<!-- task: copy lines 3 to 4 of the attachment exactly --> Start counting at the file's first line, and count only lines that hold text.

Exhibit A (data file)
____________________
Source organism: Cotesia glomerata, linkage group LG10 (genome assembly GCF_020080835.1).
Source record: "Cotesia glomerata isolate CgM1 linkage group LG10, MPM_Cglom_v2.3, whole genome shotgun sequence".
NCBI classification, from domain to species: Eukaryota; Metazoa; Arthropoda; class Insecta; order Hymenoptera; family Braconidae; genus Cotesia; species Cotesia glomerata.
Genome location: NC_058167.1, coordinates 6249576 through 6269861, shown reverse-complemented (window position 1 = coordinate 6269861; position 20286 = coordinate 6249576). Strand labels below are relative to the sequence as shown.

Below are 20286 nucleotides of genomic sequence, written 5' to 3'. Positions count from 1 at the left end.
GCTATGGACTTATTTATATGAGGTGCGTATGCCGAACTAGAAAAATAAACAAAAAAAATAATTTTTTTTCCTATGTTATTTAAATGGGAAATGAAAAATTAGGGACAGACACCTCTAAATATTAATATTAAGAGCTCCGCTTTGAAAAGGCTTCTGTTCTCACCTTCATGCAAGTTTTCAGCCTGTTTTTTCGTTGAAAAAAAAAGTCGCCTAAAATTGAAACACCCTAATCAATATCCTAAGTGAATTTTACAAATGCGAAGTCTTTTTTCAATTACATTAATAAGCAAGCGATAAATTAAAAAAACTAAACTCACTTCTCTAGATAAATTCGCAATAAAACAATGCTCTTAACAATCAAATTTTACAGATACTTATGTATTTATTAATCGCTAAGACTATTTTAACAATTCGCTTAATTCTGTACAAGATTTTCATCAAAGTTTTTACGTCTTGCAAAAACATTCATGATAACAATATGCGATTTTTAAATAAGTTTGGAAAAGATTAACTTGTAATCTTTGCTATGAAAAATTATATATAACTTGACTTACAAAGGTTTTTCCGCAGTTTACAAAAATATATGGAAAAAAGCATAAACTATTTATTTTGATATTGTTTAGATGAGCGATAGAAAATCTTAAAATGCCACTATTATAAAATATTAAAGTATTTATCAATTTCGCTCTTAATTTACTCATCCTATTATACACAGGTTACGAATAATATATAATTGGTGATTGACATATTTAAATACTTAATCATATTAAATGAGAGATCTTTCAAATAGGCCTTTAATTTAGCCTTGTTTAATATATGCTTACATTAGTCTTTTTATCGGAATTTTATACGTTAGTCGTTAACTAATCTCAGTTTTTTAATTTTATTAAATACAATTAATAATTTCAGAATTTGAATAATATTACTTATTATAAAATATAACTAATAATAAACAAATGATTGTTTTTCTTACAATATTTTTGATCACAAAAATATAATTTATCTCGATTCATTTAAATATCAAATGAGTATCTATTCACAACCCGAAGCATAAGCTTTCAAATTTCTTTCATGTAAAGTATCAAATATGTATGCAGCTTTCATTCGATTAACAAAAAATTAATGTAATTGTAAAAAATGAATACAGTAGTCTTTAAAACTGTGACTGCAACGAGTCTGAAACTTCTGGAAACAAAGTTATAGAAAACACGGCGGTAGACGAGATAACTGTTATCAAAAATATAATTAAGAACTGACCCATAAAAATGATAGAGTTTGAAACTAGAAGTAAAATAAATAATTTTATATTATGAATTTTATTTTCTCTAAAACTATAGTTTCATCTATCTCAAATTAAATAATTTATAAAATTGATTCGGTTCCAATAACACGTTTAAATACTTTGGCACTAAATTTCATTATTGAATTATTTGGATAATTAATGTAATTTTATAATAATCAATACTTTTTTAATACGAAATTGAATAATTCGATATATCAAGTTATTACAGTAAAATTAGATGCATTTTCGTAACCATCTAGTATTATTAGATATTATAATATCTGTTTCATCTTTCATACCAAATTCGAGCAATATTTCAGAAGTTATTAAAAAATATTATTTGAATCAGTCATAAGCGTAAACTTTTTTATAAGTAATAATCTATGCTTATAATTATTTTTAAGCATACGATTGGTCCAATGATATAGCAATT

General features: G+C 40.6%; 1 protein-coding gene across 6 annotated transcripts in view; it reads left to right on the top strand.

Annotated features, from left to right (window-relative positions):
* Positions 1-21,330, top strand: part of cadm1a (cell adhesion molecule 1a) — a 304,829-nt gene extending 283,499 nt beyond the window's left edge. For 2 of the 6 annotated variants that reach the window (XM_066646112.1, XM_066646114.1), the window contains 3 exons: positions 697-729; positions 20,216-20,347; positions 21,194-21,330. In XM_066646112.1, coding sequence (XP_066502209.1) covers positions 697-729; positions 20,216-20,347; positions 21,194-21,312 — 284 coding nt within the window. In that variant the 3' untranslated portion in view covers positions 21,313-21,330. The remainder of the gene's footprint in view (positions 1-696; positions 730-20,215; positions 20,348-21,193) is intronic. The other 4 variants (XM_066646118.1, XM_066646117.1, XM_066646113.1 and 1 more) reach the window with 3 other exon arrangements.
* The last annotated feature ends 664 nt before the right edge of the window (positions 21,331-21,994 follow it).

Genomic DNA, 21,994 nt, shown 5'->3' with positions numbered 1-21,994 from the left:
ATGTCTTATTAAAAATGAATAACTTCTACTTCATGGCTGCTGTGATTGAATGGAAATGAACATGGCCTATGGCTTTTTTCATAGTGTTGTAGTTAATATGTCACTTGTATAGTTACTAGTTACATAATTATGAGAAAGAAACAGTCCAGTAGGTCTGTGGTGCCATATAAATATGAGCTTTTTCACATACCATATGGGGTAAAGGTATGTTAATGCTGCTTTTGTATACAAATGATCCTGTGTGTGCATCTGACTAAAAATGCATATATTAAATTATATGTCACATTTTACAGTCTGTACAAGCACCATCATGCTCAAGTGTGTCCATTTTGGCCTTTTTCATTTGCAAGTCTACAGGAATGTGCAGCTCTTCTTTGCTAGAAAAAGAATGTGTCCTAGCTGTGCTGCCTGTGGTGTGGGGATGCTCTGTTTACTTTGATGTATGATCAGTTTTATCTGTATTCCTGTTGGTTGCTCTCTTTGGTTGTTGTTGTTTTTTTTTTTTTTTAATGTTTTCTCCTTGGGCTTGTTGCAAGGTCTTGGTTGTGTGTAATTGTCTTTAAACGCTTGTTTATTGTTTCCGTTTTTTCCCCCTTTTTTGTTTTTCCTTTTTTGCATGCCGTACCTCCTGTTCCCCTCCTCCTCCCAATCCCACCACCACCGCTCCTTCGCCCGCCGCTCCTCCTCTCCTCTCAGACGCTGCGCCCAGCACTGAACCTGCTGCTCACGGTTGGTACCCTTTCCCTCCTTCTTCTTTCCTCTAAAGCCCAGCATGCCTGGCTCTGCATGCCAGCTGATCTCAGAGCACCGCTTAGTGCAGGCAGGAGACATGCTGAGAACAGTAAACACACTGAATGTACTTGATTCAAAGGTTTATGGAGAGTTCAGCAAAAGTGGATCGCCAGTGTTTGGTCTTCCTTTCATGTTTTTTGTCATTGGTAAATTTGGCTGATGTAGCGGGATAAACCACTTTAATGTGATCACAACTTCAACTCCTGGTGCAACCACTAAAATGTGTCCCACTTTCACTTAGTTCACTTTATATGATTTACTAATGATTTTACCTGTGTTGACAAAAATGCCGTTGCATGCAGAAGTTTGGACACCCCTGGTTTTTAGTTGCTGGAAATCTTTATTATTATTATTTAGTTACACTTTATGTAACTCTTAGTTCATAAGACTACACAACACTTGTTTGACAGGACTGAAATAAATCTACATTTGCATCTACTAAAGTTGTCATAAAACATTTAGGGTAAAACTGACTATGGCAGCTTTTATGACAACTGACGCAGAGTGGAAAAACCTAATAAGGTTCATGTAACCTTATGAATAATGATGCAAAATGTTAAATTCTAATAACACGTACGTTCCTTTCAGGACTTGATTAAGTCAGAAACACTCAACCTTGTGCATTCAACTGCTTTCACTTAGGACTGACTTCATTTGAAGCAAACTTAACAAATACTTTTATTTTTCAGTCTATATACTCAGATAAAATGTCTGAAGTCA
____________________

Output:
NCBI classification, from domain to species: Eukaryota; Metazoa; Arthropoda; class Insecta; order Hymenoptera; family Braconidae; genus Cotesia; species Cotesia glomerata.
Genome location: NC_058167.1, coordinates 6249576 through 6269861, shown reverse-complemented (window position 1 = coordinate 6269861; position 20286 = coordinate 6249576). Strand labels below are relative to the sequence as shown.